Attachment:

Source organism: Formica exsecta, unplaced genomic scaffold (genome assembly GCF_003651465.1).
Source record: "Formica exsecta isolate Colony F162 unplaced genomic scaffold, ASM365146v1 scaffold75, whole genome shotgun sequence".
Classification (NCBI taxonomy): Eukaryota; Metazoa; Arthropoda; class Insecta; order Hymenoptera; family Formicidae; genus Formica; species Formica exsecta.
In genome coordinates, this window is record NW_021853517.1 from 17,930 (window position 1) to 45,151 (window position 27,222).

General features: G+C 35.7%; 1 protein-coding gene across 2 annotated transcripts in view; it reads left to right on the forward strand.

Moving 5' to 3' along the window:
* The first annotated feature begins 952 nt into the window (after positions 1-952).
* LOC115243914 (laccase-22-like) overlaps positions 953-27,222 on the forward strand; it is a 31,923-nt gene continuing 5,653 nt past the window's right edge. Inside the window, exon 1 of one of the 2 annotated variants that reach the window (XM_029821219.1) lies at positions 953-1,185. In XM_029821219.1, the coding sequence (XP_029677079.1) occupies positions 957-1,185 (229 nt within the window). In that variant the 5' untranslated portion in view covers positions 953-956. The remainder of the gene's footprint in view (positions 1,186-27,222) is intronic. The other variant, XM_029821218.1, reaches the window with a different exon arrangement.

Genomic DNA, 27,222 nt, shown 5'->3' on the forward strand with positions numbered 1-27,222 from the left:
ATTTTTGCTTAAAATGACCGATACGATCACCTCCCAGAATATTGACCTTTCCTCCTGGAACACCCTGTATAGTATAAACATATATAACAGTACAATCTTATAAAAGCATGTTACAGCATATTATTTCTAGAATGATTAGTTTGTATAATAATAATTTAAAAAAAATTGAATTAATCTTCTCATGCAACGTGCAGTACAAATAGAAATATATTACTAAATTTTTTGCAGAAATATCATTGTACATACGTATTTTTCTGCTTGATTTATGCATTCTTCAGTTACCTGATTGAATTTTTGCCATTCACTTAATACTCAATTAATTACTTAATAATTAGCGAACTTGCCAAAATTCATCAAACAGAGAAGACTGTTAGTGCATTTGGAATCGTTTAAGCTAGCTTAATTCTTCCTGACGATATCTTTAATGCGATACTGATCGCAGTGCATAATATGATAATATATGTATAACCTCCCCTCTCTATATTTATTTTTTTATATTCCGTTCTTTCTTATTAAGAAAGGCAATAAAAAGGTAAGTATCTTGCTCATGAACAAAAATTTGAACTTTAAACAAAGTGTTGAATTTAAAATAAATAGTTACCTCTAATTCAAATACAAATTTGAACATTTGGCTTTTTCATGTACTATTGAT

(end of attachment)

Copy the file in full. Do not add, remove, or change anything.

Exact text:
Source organism: Formica exsecta, unplaced genomic scaffold (genome assembly GCF_003651465.1).
Source record: "Formica exsecta isolate Colony F162 unplaced genomic scaffold, ASM365146v1 scaffold75, whole genome shotgun sequence".
Classification (NCBI taxonomy): Eukaryota; Metazoa; Arthropoda; class Insecta; order Hymenoptera; family Formicidae; genus Formica; species Formica exsecta.
In genome coordinates, this window is record NW_021853517.1 from 17,930 (window position 1) to 45,151 (window position 27,222).

General features: G+C 35.7%; 1 protein-coding gene across 2 annotated transcripts in view; it reads left to right on the forward strand.

Moving 5' to 3' along the window:
* The first annotated feature begins 952 nt into the window (after positions 1-952).
* LOC115243914 (laccase-22-like) overlaps positions 953-27,222 on the forward strand; it is a 31,923-nt gene continuing 5,653 nt past the window's right edge. Inside the window, exon 1 of one of the 2 annotated variants that reach the window (XM_029821219.1) lies at positions 953-1,185. In XM_029821219.1, the coding sequence (XP_029677079.1) occupies positions 957-1,185 (229 nt within the window). In that variant the 5' untranslated portion in view covers positions 953-956. The remainder of the gene's footprint in view (positions 1,186-27,222) is intronic. The other variant, XM_029821218.1, reaches the window with a different exon arrangement.

Genomic DNA, 27,222 nt, shown 5'->3' on the forward strand with positions numbered 1-27,222 from the left:
ATTTTTGCTTAAAATGACCGATACGATCACCTCCCAGAATATTGACCTTTCCTCCTGGAACACCCTGTATAGTATAAACATATATAACAGTACAATCTTATAAAAGCATGTTACAGCATATTATTTCTAGAATGATTAGTTTGTATAATAATAATTTAAAAAAAATTGAATTAATCTTCTCATGCAACGTGCAGTACAAATAGAAATATATTACTAAATTTTTTGCAGAAATATCATTGTACATACGTATTTTTCTGCTTGATTTATGCATTCTTCAGTTACCTGATTGAATTTTTGCCATTCACTTAATACTCAATTAATTACTTAATAATTAGCGAACTTGCCAAAATTCATCAAACAGAGAAGACTGTTAGTGCATTTGGAATCGTTTAAGCTAGCTTAATTCTTCCTGACGATATCTTTAATGCGATACTGATCGCAGTGCATAATATGATAATATATGTATAACCTCCCCTCTCTATATTTATTTTTTTATATTCCGTTCTTTCTTATTAAGAAAGGCAATAAAAAGGTAAGTATCTTGCTCATGAACAAAAATTTGAACTTTAAACAAAGTGTTGAATTTAAAATAAATAGTTACCTCTAATTCAAATACAAATTTGAACATTTGGCTTTTTCATGTACTATTGAT